We don't see scientists portrayed as heroes very often in pop culture these days. Usually, scientists are the ones who unleash something terrible onto the world. But when photographer Robert Shults visited the Texas Petawatt Laser, one of the world's most powerful lasers, he was determined to capture the heroism of science.
At the Texas Petawatt Laser, a team of scientists use an incredibly powerful laser to do everything from create high-energy protons for use in cancer therapies to recreating the light intensity of such environments as the center of a star or the area close to a black hole.
Shults shadowed scientists working with the laser for nine months, and came up with this striking series of black-and-white images, shot on film, that conjure a noir sensibility that recalls 1950s adventure movies. Shults has raised over $23,000 in a Kickstarter campaign to fund a book of these photos.
So why did he choose to depict these real-life science heroes as B-movie heroes? Shults tells io9:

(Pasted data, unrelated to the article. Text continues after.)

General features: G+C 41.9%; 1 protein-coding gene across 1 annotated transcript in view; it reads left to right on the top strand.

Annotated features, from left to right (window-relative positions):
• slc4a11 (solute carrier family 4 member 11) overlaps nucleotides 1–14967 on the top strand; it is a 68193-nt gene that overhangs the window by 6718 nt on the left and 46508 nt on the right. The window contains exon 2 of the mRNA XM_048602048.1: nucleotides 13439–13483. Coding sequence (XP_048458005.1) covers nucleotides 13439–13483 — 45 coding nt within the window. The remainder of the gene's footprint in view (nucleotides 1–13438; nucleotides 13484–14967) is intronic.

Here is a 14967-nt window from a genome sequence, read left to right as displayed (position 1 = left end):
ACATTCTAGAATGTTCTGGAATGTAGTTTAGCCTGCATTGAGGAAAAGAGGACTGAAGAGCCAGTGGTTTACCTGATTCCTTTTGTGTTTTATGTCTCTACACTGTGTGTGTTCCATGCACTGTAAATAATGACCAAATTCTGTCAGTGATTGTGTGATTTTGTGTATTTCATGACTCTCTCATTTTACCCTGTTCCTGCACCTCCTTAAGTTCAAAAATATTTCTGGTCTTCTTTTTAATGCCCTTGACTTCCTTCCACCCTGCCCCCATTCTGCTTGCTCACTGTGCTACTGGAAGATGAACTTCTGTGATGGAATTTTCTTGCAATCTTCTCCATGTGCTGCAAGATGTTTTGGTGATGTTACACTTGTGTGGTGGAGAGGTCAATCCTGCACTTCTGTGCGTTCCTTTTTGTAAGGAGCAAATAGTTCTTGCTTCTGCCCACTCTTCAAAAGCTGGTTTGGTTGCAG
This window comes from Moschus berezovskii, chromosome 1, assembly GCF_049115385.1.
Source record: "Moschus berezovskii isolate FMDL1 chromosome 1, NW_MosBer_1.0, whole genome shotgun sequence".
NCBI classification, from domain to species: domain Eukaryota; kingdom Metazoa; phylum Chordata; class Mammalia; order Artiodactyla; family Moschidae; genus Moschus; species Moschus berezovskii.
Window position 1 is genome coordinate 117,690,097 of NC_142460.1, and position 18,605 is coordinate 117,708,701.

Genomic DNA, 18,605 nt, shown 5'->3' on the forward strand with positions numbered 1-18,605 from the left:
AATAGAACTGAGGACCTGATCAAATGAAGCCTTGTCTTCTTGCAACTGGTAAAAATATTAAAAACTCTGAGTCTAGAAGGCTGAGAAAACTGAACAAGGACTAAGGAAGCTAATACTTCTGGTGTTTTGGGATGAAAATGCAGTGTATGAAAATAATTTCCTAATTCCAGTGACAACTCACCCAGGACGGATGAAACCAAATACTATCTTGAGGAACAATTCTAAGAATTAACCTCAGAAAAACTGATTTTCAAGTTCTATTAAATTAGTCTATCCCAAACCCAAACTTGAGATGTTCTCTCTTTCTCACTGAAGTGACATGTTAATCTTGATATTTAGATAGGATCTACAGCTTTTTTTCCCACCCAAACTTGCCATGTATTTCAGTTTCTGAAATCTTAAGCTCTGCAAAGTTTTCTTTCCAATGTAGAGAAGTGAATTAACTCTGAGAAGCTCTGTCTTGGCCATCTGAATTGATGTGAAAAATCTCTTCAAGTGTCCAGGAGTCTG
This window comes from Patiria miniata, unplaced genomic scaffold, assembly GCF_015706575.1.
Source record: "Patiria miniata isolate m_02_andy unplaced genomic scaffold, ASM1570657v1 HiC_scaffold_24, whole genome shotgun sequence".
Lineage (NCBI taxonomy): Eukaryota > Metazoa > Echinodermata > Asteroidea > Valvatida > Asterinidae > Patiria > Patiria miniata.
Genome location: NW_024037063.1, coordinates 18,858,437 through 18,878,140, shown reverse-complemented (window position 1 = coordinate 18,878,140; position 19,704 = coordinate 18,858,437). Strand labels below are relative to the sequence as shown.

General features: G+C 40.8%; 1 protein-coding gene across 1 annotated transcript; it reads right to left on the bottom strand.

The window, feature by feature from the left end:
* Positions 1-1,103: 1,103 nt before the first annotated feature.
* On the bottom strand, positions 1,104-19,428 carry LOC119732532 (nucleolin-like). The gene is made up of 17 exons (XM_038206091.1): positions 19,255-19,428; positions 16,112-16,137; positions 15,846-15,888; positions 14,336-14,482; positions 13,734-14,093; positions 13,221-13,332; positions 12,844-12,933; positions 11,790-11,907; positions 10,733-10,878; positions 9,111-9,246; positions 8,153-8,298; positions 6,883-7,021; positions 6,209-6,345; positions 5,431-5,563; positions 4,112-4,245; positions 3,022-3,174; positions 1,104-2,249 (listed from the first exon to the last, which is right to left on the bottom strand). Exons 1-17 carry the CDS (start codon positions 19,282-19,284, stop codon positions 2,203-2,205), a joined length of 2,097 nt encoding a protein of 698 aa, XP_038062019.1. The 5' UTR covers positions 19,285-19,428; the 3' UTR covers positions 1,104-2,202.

Apart from certain technical concerns (such widely-fluctuating ambient light levels, potential damage to digital sensors by the laser, and the presence within the lab of several wavelengths outside the visible spectrum) which suggested the use of high-speed monochromatic film, I am keenly interested in the intersection of fictional and documentary uses of photography. At its core, photography is a subtractive art form, wherein the bulk of the world is consciously excluded from the frame. So, while the subject in front of the lens may be depicted accurately by default, the relationships implied by such selective exclusion frequently belong to realm of narrative fiction. Using the visual conventions of a purely fictional genre to report on this story will, I hope, prompt viewers to generate their own imaginative scenarios, especially when specialized knowledge of the technical tasks being performed is lacking.
To find out more about Shults' work and what the photos reveal, check out the amazing article over in Smithsonian Magazine. Some of our favorite photos are below, reproduced with Shults' permission, but you can see more at the Smithsonian site, plus on Shults' own website and Flickr page.